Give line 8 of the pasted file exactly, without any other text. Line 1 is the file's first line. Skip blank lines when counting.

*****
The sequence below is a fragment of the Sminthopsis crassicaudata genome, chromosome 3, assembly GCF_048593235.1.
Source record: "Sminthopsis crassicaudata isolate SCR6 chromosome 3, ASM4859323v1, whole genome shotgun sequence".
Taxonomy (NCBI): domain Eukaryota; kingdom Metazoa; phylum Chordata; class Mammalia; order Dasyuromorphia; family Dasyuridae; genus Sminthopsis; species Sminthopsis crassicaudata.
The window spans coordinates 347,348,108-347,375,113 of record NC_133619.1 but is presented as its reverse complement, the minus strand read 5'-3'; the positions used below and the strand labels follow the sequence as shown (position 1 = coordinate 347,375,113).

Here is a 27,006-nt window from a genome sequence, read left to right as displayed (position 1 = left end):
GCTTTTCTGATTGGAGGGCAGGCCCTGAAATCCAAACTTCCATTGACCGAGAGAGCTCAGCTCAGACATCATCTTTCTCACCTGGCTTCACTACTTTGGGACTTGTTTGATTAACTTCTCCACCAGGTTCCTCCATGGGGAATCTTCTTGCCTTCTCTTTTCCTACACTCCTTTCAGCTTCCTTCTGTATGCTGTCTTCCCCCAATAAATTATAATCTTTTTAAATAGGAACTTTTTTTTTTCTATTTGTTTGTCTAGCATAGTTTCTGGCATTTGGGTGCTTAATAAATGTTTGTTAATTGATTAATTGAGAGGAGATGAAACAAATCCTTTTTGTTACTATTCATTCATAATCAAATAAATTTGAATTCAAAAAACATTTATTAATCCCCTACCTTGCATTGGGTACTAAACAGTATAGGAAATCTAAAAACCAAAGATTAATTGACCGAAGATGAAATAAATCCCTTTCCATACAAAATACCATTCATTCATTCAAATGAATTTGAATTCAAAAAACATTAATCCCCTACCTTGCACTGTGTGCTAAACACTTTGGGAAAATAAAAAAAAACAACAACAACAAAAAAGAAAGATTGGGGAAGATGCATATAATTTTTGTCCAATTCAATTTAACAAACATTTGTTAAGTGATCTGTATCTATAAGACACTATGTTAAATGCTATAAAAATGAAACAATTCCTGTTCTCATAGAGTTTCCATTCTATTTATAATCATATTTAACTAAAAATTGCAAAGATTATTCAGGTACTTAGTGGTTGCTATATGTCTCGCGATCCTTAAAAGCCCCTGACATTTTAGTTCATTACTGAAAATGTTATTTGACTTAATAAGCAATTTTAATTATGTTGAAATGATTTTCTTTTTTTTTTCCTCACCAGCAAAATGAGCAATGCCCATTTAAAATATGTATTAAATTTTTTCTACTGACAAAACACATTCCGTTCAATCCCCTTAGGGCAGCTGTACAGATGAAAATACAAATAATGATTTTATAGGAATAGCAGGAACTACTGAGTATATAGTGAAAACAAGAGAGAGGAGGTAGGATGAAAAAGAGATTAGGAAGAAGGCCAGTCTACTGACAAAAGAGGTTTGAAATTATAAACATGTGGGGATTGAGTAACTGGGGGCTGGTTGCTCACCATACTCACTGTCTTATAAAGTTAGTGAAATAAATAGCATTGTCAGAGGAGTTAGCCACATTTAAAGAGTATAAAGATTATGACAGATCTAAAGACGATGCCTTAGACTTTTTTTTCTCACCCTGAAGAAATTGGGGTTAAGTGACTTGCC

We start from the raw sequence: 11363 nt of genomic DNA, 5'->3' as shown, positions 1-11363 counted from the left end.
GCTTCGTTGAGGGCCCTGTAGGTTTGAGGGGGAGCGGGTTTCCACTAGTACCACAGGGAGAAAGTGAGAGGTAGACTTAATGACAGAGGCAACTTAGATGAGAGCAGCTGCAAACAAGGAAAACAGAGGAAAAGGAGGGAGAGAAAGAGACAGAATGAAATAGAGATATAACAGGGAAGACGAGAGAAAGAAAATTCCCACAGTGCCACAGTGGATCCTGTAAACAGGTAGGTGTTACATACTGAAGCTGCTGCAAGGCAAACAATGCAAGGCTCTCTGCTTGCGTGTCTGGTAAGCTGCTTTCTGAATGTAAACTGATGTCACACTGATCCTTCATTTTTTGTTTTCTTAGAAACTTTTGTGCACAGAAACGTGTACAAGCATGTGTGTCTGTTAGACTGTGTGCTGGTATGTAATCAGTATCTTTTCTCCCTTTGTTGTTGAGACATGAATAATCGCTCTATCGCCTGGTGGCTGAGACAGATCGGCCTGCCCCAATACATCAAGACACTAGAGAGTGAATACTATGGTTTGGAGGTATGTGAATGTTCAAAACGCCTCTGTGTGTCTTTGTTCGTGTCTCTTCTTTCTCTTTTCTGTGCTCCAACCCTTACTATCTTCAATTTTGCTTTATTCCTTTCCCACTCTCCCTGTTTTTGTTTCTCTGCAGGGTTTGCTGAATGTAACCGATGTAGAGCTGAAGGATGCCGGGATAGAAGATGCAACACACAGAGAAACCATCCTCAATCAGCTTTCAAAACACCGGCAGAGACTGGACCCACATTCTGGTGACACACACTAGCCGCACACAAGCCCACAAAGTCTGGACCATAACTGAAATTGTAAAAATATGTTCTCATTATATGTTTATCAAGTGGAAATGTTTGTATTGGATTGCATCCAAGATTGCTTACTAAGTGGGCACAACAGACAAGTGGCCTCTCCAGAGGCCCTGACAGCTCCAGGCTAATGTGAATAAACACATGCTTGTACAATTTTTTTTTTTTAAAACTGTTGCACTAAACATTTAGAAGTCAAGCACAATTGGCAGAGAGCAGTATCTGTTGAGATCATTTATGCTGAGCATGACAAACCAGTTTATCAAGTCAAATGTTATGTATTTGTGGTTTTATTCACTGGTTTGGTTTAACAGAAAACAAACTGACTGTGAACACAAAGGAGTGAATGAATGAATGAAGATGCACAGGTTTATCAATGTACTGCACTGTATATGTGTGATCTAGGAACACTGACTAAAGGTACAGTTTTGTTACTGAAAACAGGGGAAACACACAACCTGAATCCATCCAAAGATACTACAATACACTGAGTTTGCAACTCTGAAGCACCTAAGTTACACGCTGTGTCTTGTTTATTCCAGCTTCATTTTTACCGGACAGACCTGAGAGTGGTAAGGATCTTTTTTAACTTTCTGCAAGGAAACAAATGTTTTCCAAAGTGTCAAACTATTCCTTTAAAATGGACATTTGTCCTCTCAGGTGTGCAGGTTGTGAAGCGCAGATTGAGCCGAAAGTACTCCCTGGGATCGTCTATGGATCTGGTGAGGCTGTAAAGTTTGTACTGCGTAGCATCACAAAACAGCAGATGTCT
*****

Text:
GCTTCGTTGAGGGCCCTGTAGGTTTGAGGGGGAGCGGGTTTCCACTAGTACCACAGGGAGAAAGTGAGAGGTAGACTTAATGACAGAGGCAACTTAGATGAGAGCAGCTGCAAACAAGGAAAACAGAGGAAAAGGAGGGAGAGAAAGAGACAGAATGAAATAGAGATATAACAGGGAAGACGAGAGAAAGAAAATTCCCACAGTGCCACAGTGGATCCTGTAAACAGGTAGGTGTTACATACTGAAGCTGCTGCAAGGCAAACAATGCAAGGCTCTCTGCTTGCGTGTCTGGTAAGCTGCTTTCTGAATGTAAACTGATGTCACACTGATCCTTCATTTTTTGTTTTCTTAGAAACTTTTGTGCACAGAAACGTGTACAAGCATGTGTGTCTGTTAGACTGTGTGCTGGTATGTAATCAGTATCTTTTCTCCCTTTGTTGTTGAGACATGAATAATCGCTCTATCGCCTGGTGGCTGAGACAGATCGGCCTGCCCCAATACATCAAGACACTAGAGAGTGAATACTATGGTTTGGAGGTATGTGAATGTTCAAAACGCCTCTGTGTGTCTTTGTTCGTGTCTCTTCTTTCTCTTTTCTGTGCTCCAACCCTTACTATCTTCAATTTTGCTTTATTCCTTTCCCACTCTCCCTGTTTTTGTTTCTCTGCAGGGTTTGCTGAATGTAACCGATGTAGAGCTGAAGGATGCCGGGATAGAAGATGCAACACACAGAGAAACCATCCTCAATCAGCTTTCAAAACACCGGCAGAGACTGGACCCACATTCTGGTGACACACACTAGCCGCACACAAGCCCACAAAGTCTGGACCATAACTGAAATTGTAAAAATATGTTCTCATTATATGTTTATCAAGTGGAAATGTTTGTATTGGATTGCATCCAAGATTGCTTACTAAGTGGGCACAACAGACAAGTGGCCTCTCCAGAGGCCCTGACAGCTCCAGGCTAATGTGAATAAACACATGCTTGTACAATTTTTTTTTTTTAAAACTGTTGCACTAAACATTTAGAAGTCAAGCACAATTGGCAGAGAGCAGTATCTGTTGAGATCATTTATGCTGAGCATGACAAACCAGTTTATCAAGTCAAATGTTATGTATTTGTGGTTTTATTCACTGGTTTGGTTTAACAGAAAACAAACTGACTGTGAACACAAAGGAGTGAATGAATGAATGAAGATGCACAGGTTTATCAATGTACTGCACTGTATATGTGTGATCTAGGAACACTGACTAAAGGTACAGTTTTGTTACTGAAAACAGGGGAAACACACAACCTGAATCCATCCAAAGATACTACAATACACTGAGTTTGCAACTCTGAAGCACCTAAGTTACACGCTGTGTCTTGTTTATTCCAGCTTCATTTTTACCGGACAGACCTGAGAGTGGTAAGGATCTTTTTTAACTTTCTGCAAGGAAACAAATGTTTTCCAAAGTGTCAAACTATTCCTTTAAAATGGACATTTGTCCTCTCAGGTGTGCAGGTTGTGAAGCGCAGATTGAGCCGAAAGTACTCCCTGGGATCGTCTATGGATCTGGTGAGGCTGTAAAGTTTGTACTGCGTAGCATCACAAAACAGCAGATGTCT